In other cases, service members have admitted their roles in the deaths, but have claimed that their actions were akin to "mercy killings," striking final blows to wounded Iraqis who were suffering.

But perhaps the most contentious cases are those of the handful of service members like Corporal Berg, who claim that they acted only to protect themselves from what they considered threats to their lives, as allowed by military rules. Some witnesses, however, say they saw something else entirely.

A marine from New York says he shot and killed two Iraqis he had just captured in a house raid because they made a hostile move in his direction; but why, then, did he empty his weapon, reload and shoot some more? A private from Louisiana said an Iraqi cowherd lunged toward another soldier in a field, so he shot and killed him; but the unarmed cowherd was in handcuffs, a fact, the soldier insisted, that he did not notice at first.

Jack B. Zimmermann, a Texas lawyer who has defended service members in similar cases and who also was a prosecutor and criminal judge in the Marine Corps, said he considers these cases "the closer questions - the troublesome ones."

And some military lawyers say they believe that those cases are being investigated more often in this war. Perhaps, they say, round-the-clock news media coverage of the fighting in Iraq has also meant increased scrutiny. Perhaps such cases are simply more likely to arise in a war complicated by urban combat and the fear of suicide bombers, hidden explosives and an uncertain enemy.…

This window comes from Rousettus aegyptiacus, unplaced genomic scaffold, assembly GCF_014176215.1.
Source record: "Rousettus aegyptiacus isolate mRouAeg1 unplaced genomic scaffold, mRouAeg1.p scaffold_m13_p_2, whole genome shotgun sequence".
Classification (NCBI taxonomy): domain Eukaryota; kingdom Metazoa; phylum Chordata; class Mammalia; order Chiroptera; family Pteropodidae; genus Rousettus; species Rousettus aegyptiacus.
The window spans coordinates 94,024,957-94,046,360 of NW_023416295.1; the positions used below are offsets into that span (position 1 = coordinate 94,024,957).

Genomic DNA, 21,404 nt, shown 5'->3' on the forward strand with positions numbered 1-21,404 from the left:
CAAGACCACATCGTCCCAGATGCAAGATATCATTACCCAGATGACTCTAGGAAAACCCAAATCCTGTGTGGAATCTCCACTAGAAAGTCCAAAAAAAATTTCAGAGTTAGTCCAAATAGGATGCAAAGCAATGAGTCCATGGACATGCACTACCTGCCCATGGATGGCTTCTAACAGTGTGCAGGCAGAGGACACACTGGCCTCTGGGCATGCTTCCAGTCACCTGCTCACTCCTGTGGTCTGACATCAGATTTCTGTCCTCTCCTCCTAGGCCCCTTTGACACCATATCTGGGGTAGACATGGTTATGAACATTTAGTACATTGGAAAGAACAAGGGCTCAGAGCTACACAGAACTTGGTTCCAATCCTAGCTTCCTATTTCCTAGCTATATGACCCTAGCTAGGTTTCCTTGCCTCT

Patterns of Abuse
President Bush said the other day that the world should see his administration's handling of the abuses at Abu Ghraib prison as a model of transparency and accountability. He said those responsible were being systematically punished, regardless of rank. It made for a nice Oval Office photo-op on a Friday morning. Unfortunately, none of it is true.

The administration has provided nothing remotely like a full and honest accounting of the extent of the abuses at American prison camps in Iraq, Afghanistan and Guantánamo Bay, Cuba. It has withheld internal reports and stonewalled external inquiries, while clinging to the fiction that the abuse was confined to isolated acts, like the sadistic behavior of one night crew in one cellblock at Abu Ghraib. The administration has prevented any serious investigation of policy makers at the White House, the Justice Department and the Pentagon by orchestrating official probes so that none could come even close to the central question of how the prison policies were formulated and how they led to the abuses.

When we lie
We set up our frontline troops for exactly the kind of prblems we're beginning to see. We lie about the reasons for war. Like the rest of our population most soldiers believe ther was Iraqi involvement in 9-11. they think Iraqis were on the planes. They believe that there were and are weapons of mass destruction. Their leaders rally them, encourage them in disrespecting the ‘ragheads’, the ‘hajis.’ Above all we don't even count Iraqi dead unless there are cameras rolling.

The same behavior can get a soldier a medal or a court martial, and if they're guilty what about those who sent them there, armed with lies.
con·cept: An Iraqi Police Officer's Death, a Soldier's Varying Accounts